Oops, Mr Wordsworth, Where’s Me Daffodils?

Oh dear oh dear oh dear.  Red faces all round this morning – and why? I hear you cry.  Well, I checked into one of my follower’s blogs – whenever anyone starts to follow me, I always take a look at their blog, partly because I want to reciprocate and partly because I like to know who my followers are – and lo, it came to pass that a lot of this blogger’s posts were in Hindi.  Now, my Hindi is fairly minimal.  I used to know some of the letters and to recognise the major vowels, but even that knowledge has gone now, so I headed for the one post that was in English.  It was a poem.

Oh, dear.  I thought.  It’s not a very good poem.  They really shouldn’t use this archaic language: they should try to speak in their own voice and in modern language.  I was totally unimpressed by the poem – and then when I got to the bottom I found it was written by one William Wordsworth.  Now, the question is this: was I justified, within the context of my expectations (ie that it was a poem by the blogger) in not recognising a great poem?  Or is it that I am incapable of recognising great poetry when I see it?  Or, alternatively, does the recognition of greatness depend largely on the context in which you read it?

That said, it is true that some of Wordsworth’s output was utter tosh, but I’m not sure this applies to the poem under consideration, A Night Piece:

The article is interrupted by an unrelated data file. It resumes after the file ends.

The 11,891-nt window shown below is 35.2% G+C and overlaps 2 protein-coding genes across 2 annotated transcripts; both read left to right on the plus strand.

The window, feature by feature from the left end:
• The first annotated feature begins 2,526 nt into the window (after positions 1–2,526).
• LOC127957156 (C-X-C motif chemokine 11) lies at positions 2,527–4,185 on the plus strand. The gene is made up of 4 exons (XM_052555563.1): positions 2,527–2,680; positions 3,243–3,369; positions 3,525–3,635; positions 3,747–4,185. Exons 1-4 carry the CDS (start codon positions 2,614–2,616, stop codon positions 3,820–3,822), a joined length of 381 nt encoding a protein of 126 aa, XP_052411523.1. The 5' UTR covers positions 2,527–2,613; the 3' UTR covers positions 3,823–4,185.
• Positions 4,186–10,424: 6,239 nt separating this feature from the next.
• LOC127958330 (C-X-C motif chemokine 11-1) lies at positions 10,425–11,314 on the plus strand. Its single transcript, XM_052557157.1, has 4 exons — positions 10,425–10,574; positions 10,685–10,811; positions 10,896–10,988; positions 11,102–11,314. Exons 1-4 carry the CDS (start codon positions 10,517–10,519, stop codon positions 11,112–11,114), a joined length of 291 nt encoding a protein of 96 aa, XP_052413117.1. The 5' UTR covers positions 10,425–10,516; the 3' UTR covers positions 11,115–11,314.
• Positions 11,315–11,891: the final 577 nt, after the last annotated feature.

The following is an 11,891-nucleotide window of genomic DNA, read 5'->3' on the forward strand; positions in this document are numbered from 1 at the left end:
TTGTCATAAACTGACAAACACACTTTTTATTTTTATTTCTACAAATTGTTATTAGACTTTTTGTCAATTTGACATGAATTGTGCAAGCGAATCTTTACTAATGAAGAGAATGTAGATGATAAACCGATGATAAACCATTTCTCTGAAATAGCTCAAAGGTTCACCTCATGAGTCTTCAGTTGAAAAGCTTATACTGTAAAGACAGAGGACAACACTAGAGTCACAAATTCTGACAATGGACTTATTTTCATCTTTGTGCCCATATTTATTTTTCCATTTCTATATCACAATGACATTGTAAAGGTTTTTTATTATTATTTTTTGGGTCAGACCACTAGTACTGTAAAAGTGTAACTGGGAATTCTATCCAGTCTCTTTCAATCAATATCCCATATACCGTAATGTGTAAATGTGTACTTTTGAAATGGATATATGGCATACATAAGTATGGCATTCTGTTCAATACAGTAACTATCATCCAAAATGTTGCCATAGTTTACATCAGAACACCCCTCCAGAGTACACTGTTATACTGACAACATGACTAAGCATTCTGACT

To be sure, it’s not the greatest thing he ever wrote: no brilliant imagery flashes upon the inward eye, but what is true is that I failed to read this poem with the attention I would have given it, had I known it was by Wordsworth.  And there’s the rub, isn’t it?  Unless you already know it’s worth the effort, you don’t pay close attention.  And that is why it is so hard for poets who don’t fit the zeitgeist or who don’t immediately leap out and grab ya.  Because to appreciate most poetry you have to pay attention: close attention.  You have to pay a lot of attention, and that’s true whether you’re reading it off the page or listening to a performance.  However, a performance is a much better way of getting your work across as a poet, because you can bring out the rhythm, the rhymes, the intonation etc etc and if you’re any good at it you can get people listening and keep them listening.

On the other hand when I went to hear Ted Hughes read, everyone was listening just as hard as they could, and he was crap.

By which I mean he was crap at reading his own work, not that his work was crap.

Kirk out

5 thoughts on “Oops, Mr Wordsworth, Where’s Me Daffodils?

  1. a certain person who you failed to save me from earlier today, no doubt cos you were busy having an interesting life, said you liked poety in Old English even though its mostly indecipherable these days…………..then I read this; They really shouldn’t use this archaic language: they should try to speak in their own voice and in modern language. And I thought HA ! so Im just gonna nip over and paste that on a certain thingy’s thread that started out as mine and then got hijacked!!! thanks for that Liz !!

  2. Very interesting! Yes, the spoken version gives you the intonation, rhythm etc.. But the written version can be read again and again, getting more from it each time. So we need to get the best of both worlds, namely a recording of the spoken word on a loop: hear the poem read over and over again until your Eureka! moment arrives. Take care, because if after an hour or two your Eureka! moment fails to materialise you might throw up.

    Spock out

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